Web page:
U.S. Infrared Satellite Data Could Settle The Debate Over Pakistan-India Dogfight
The constellation of orbital sensors can detect infrared events such as missile launches, artillery fire, and planes exploding in the sky.
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America's constellation of panoptic infrared early warning satellites is known for providing the Pentagon with the first indication that a ballistic missile launch has occurred and where to cue the attention of other sensors so that the missile can be tracked, classified, and even potentially intercepted. Yet America's huge investment in orbital early warning platforms, which dates back to the 1960s, has also resulted in a secondary function for these systems—picking up much more than just large rocket and ballistic missile launches. These ancillary events can include the launch of smaller missiles, like surface-to-air and even air-to-air types, artillery barrages, large detonations on the ground... and exploding aircraft.
The limited air battle between India and Pakistan that occurred over Kashmir on February 28, 2019, is one of the most hotly contested military events we have seen in a long time. Misinformation flowed like a waterfall in the hours, days, and weeks following the shoot-down of the Indian MiG-21 Bison by a Pakistani fighter, with allegations of systemic deception at the highest levels of government being flung with reckless abandon across both sides of Line Of Control. In fact, it continues to this very day with no sign of abating.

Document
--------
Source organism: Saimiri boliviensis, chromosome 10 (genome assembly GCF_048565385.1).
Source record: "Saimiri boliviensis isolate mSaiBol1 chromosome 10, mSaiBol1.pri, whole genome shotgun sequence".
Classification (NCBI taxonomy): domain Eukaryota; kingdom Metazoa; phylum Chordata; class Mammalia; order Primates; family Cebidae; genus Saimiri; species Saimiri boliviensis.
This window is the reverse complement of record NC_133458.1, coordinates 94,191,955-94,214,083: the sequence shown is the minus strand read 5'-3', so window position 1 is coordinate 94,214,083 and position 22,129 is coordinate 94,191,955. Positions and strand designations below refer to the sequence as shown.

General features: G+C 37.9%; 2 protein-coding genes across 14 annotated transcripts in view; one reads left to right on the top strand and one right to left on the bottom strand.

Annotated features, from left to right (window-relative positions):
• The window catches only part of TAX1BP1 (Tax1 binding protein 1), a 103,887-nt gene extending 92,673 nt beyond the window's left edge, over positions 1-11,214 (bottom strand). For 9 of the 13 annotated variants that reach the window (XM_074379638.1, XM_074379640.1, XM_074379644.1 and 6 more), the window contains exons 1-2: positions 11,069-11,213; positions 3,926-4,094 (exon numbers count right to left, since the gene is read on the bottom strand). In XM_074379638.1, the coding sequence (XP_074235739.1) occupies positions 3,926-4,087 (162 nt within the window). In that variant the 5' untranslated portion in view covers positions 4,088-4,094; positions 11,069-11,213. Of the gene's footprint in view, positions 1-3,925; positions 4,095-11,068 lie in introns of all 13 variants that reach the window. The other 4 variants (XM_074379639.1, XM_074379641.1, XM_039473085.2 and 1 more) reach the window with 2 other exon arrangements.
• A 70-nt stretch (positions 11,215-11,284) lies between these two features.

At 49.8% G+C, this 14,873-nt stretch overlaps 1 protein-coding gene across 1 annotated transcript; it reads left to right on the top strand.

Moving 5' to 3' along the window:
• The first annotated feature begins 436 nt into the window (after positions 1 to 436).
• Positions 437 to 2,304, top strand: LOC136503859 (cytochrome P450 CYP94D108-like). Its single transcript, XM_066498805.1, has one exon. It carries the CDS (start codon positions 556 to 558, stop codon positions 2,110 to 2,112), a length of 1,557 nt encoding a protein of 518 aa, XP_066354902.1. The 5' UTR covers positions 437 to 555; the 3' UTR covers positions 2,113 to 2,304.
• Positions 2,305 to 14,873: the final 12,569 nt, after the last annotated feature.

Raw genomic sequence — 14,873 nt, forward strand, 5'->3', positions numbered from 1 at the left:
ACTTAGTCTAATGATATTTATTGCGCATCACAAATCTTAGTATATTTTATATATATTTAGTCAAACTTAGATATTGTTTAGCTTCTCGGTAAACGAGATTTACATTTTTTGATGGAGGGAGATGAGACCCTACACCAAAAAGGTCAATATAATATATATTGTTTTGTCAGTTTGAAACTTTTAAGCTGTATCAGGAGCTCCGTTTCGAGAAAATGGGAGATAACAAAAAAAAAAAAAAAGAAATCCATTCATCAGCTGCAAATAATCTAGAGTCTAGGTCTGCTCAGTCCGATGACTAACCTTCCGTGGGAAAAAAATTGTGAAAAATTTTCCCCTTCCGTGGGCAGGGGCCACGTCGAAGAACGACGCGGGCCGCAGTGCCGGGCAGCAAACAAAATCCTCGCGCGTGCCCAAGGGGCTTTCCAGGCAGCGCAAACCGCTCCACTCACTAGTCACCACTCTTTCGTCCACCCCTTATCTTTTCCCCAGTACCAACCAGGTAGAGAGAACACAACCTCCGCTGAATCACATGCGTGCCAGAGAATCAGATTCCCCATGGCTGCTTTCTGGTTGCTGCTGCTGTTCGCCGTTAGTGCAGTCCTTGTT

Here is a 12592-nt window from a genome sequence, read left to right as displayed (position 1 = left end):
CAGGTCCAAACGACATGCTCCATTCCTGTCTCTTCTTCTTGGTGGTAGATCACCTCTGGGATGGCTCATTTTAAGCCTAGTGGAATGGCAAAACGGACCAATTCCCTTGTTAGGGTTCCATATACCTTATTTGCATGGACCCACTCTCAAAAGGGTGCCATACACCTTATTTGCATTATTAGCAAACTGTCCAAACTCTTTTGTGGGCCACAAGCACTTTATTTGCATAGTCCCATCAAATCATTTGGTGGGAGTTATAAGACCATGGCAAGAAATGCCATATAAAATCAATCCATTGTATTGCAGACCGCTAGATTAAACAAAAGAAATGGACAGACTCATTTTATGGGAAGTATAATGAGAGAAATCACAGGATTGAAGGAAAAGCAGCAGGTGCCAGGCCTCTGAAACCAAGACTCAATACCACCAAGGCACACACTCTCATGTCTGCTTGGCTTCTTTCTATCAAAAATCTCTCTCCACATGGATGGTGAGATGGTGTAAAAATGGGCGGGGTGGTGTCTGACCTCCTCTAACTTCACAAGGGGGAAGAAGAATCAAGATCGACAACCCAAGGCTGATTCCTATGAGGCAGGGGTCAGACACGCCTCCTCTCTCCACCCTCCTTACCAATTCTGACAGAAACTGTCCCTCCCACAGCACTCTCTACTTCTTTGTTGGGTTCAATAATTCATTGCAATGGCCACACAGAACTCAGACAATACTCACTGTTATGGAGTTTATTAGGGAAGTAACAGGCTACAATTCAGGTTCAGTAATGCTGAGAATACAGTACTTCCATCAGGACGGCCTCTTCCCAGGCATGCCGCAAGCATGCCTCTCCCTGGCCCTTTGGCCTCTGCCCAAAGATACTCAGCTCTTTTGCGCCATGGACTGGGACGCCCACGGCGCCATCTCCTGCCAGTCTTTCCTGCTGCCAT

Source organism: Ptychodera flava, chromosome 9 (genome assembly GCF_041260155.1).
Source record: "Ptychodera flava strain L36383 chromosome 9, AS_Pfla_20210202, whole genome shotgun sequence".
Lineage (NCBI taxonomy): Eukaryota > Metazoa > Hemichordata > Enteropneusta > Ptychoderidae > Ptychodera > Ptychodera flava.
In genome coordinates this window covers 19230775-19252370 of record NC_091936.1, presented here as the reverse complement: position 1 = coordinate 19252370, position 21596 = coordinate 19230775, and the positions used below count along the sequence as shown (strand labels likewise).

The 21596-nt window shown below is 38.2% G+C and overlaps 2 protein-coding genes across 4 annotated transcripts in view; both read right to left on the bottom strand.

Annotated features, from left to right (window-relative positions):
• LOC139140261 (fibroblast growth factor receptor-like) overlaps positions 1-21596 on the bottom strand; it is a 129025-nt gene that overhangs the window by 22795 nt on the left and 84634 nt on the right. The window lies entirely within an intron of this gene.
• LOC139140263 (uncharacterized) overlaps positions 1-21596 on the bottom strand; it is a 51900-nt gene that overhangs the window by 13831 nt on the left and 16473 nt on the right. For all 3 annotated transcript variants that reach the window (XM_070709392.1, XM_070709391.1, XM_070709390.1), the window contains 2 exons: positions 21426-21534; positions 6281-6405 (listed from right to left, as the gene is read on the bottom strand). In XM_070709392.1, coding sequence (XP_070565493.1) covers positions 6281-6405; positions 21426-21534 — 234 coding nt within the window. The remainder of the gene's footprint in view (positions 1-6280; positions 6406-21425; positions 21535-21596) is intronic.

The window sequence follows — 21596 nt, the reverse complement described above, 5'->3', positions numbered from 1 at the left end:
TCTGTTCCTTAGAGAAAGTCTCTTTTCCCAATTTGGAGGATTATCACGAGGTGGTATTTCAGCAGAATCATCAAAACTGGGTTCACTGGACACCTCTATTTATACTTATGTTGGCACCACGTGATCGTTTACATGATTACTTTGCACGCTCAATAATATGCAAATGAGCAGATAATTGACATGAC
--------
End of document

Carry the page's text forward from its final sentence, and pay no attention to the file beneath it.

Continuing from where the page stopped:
We have covered the story in extreme depth and tried to separate myth from reality and knowns from unknowns as much as possible in an attempt to bring an objective and well-versed viewpoint to the alarmingly murky and spiteful debate. But even a month and a half after the aerial engagement happened, what exactly occurred during it remains unclear. India says their MiG-21 pilot that got shot down also shot down a fighter of his own—a Pakistani F-16—moments before his aircraft was struck. Meanwhile, Pakistan claims they lost no aircraft during the engagement and reports attributed to undisclosed sources state that all of its F-16s are accounted for.
So, when it comes to the air-to-air side of hostilities, we are left with one crucial question that has tensions boiling between the two long-time foes—was a Pakistani fighter shot down or not? India has produced some far from conclusive "radar data" that they say shows the F-16 being shot down. It also provides general positioning information of the aircraft involved and especially of the MiG-21 in relation to the F-16 that New Delhi says was shot down by its MiG pilot.
But with just a few screenshots to go by of said radar data and with Pakistan unwilling to provide any additional info of their own, the two sides seem locked in an informational stalemate of sorts, where one narrative is constantly pitted against the other without end.
The thing is that the Pentagon very likely possesses sensor data that can unequivocally prove one story right and the other wrong. That aforementioned infrared early warning constellation includes Space Based Infrared System (SBIRS) and Defense Support Program (DSP) satellites—the former being the more modern and advanced of the two. You can and should read all about these fascinating satellites and their origins in this past feature of mine.